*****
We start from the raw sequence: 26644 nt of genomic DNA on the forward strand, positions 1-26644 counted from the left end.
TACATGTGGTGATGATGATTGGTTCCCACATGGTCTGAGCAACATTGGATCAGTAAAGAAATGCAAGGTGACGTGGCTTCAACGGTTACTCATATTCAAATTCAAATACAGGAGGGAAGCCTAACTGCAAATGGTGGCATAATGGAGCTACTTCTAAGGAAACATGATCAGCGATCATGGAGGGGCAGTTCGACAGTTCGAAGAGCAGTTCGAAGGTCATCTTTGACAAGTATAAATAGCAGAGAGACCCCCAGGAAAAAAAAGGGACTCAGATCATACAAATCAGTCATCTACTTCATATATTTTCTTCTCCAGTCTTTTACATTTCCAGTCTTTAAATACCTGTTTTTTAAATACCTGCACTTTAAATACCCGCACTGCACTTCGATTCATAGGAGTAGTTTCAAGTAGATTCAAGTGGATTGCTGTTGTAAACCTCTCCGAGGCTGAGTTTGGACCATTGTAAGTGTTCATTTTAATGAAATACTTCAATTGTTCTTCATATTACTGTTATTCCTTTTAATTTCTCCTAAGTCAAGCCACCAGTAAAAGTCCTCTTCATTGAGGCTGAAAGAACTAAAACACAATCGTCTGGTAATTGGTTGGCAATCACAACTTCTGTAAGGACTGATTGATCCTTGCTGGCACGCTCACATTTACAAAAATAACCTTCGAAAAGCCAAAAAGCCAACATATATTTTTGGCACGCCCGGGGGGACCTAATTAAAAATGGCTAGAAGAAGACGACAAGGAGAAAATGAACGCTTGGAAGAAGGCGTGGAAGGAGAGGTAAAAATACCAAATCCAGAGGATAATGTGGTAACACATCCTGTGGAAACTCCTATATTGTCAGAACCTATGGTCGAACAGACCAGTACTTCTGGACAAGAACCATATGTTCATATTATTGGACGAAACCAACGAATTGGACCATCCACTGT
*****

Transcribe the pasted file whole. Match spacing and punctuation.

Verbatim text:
We start from the raw sequence: 26644 nt of genomic DNA on the forward strand, positions 1-26644 counted from the left end.
TACATGTGGTGATGATGATTGGTTCCCACATGGTCTGAGCAACATTGGATCAGTAAAGAAATGCAAGGTGACGTGGCTTCAACGGTTACTCATATTCAAATTCAAATACAGGAGGGAAGCCTAACTGCAAATGGTGGCATAATGGAGCTACTTCTAAGGAAACATGATCAGCGATCATGGAGGGGCAGTTCGACAGTTCGAAGAGCAGTTCGAAGGTCATCTTTGACAAGTATAAATAGCAGAGAGACCCCCAGGAAAAAAAAGGGACTCAGATCATACAAATCAGTCATCTACTTCATATATTTTCTTCTCCAGTCTTTTACATTTCCAGTCTTTAAATACCTGTTTTTTAAATACCTGCACTTTAAATACCCGCACTGCACTTCGATTCATAGGAGTAGTTTCAAGTAGATTCAAGTGGATTGCTGTTGTAAACCTCTCCGAGGCTGAGTTTGGACCATTGTAAGTGTTCATTTTAATGAAATACTTCAATTGTTCTTCATATTACTGTTATTCCTTTTAATTTCTCCTAAGTCAAGCCACCAGTAAAAGTCCTCTTCATTGAGGCTGAAAGAACTAAAACACAATCGTCTGGTAATTGGTTGGCAATCACAACTTCTGTAAGGACTGATTGATCCTTGCTGGCACGCTCACATTTACAAAAATAACCTTCGAAAAGCCAAAAAGCCAACATATATTTTTGGCACGCCCGGGGGGACCTAATTAAAAATGGCTAGAAGAAGACGACAAGGAGAAAATGAACGCTTGGAAGAAGGCGTGGAAGGAGAGGTAAAAATACCAAATCCAGAGGATAATGTGGTAACACATCCTGTGGAAACTCCTATATTGTCAGAACCTATGGTCGAACAGACCAGTACTTCTGGACAAGAACCATATGTTCATATTATTGGACGAAACCAACGAATTGGACCATCCACTGT